In the first part, we saw that Christ was called a stumbling block and that He indeed offended people, and He was still without fault or sin.
On the other hand, as we will show, the Bible tells us that we are not to cause offense. How is this to be understood in light of the fact that Jesus Himself did offend people?
We read in Luke 17:1-2:
“Then He said to the disciples, ‘It is impossible that no offenses (Greek skandalon, which means stumbling block) should come, but woe to him through whom they do come! It would be better for him if a millstone were hung around his neck, and he were thrown into the sea, than that he should offend (Greek skandalizo, which means, cause to stumble) one of these little ones.”
The following words by Jesus are added in Matthew 18:6-7:
“But whoever causes one of these little ones who believe in Me to sin (Greek: skandalizo), it would be better for him if a millstone were hung around his neck, and he were drowned in the depth of the sea. Woe to the world because of offenses (Greek: scandalon)! For offenses must come, but woe to that man by whom the offense comes!”
The Authorized Version states: “But whoso shall offend one of these little ones…” The kind of offense Jesus is addressing here is in the context of committing sin.
Note how Jesus continues in Matthew 18:8-9:
“If your hand or foot causes you to sin (Greek: skandalizo; lit.: cause to stumble), cut it off and cast it from you. It is better for you to enter into life lame or maimed, rather than having two hands or two feet, to be cast into the everlasting fire. And if your eye causes you to sin, pluck it out and cast it from you. It is better for you to enter into life with one eye, rather than having two eyes, to be cast into hell fire” (compare Mark 9:42-47).”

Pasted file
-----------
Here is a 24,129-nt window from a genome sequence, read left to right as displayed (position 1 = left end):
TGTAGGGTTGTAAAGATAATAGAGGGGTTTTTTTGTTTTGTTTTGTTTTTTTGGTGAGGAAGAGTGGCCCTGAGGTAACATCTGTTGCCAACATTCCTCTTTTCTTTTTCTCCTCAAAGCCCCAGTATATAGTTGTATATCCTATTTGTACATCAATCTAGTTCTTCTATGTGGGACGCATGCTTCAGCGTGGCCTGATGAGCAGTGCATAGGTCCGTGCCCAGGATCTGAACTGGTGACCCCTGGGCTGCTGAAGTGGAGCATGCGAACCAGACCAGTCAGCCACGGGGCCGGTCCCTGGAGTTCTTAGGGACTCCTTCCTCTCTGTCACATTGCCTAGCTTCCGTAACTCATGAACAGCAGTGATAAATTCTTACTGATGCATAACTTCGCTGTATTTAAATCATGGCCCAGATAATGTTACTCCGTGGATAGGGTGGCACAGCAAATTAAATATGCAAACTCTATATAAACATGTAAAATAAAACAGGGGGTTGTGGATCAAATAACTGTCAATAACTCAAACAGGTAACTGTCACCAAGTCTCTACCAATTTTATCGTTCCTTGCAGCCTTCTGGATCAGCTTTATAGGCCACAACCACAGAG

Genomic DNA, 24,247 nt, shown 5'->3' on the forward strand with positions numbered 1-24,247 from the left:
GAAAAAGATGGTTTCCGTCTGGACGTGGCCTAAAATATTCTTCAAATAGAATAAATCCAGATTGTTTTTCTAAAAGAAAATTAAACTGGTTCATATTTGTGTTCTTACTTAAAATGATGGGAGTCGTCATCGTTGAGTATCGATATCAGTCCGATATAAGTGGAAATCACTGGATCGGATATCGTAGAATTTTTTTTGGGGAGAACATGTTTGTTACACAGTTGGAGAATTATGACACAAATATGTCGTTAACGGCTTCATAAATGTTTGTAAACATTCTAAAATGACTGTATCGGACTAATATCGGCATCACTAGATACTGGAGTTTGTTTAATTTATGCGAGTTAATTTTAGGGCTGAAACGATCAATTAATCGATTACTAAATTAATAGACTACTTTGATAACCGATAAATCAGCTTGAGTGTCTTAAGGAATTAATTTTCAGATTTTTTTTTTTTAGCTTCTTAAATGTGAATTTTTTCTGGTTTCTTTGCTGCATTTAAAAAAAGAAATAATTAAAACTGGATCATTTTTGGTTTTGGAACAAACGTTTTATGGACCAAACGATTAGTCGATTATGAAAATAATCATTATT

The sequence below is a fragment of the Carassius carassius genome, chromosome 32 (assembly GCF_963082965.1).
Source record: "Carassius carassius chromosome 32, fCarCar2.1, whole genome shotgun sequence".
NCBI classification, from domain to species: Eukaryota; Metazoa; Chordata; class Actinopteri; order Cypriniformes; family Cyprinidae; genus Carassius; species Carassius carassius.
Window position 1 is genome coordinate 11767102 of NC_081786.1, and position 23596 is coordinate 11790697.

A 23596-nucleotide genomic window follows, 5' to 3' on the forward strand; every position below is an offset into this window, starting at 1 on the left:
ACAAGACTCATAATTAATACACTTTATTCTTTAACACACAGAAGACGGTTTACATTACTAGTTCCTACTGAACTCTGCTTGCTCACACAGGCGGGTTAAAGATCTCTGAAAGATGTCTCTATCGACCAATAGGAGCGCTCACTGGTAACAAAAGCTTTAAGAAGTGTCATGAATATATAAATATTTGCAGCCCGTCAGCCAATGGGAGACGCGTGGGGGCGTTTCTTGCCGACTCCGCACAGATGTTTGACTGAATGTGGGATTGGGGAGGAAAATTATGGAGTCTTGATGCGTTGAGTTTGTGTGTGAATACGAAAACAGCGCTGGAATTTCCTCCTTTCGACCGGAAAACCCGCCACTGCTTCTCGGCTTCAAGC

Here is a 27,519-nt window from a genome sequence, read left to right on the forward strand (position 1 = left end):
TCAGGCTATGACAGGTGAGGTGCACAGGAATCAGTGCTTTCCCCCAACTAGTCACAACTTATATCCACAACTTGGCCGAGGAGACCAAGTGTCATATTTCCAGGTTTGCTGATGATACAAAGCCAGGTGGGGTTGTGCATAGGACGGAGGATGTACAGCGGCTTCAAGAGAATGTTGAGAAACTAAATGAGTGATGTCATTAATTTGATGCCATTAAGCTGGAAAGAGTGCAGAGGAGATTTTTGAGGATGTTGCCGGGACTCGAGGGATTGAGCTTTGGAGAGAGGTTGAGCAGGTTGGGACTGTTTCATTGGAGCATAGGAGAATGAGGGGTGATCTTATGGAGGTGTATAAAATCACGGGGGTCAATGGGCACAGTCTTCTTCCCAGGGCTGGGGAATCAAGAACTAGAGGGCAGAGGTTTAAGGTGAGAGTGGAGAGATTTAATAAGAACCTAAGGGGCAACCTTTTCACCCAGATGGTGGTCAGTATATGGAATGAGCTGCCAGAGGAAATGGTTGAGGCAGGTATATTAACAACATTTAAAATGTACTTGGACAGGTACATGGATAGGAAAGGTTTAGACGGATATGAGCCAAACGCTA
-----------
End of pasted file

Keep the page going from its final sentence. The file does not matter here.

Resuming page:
Again, the Authorized Version renders consistently: “… if thy hand or thy foot offend you… if thine eye offend you…”
Let us also note the concept of offense in the context of committing sin in Matthew 5:27-30:
“You have heard that it was said to those of old, ‘You shall not commit adultery.’ But I say to you that whoever looks at a woman to lust for her has already committed adultery with her in his heart. If your right eye causes you to sin [Greek: skandalizo], pluck it out and cast it from you; for it is more profitable for you that one of your members perish, than for your whole body to be cast into hell. And if your right hand causes you to sin [Greek: skandalizo], cut it off and cast it from you; for it is more profitable for you that one of your members perish, than for your whole body to be cast into hell.”
The Authorized Version translates again: “If thy right eye offend thee… if your right hand offend thee.”
Here, the context is obvious. Offense or causing to sin or to stumble is addressed in the context of committing adultery. Our own members (eye or hand) should not “offend” us in causing us to sin; in the same way, we are not to offend others by causing them to sin.
Paul admonishes Timothy in the same way in Philippians 1:9-11:
“And this I pray, that your love may abound still more and more in knowledge and all discernment, that you may approve the things that are excellent, that you may be sincere and without offense till the day of Christ, being filled with the fruits of righteousness which are by Jesus Christ, to the glory and praise of God.”
In the Greek, the word for “without offense” is aproskopos, which means literally, “not causing to stumble.”
So, Paul told Timothy to make sure he was without offense; that is, that he was without sin against God.
Let us also note Christ’s words in Matthew 13:38-43 in explaining the parable of the wheat and the tares: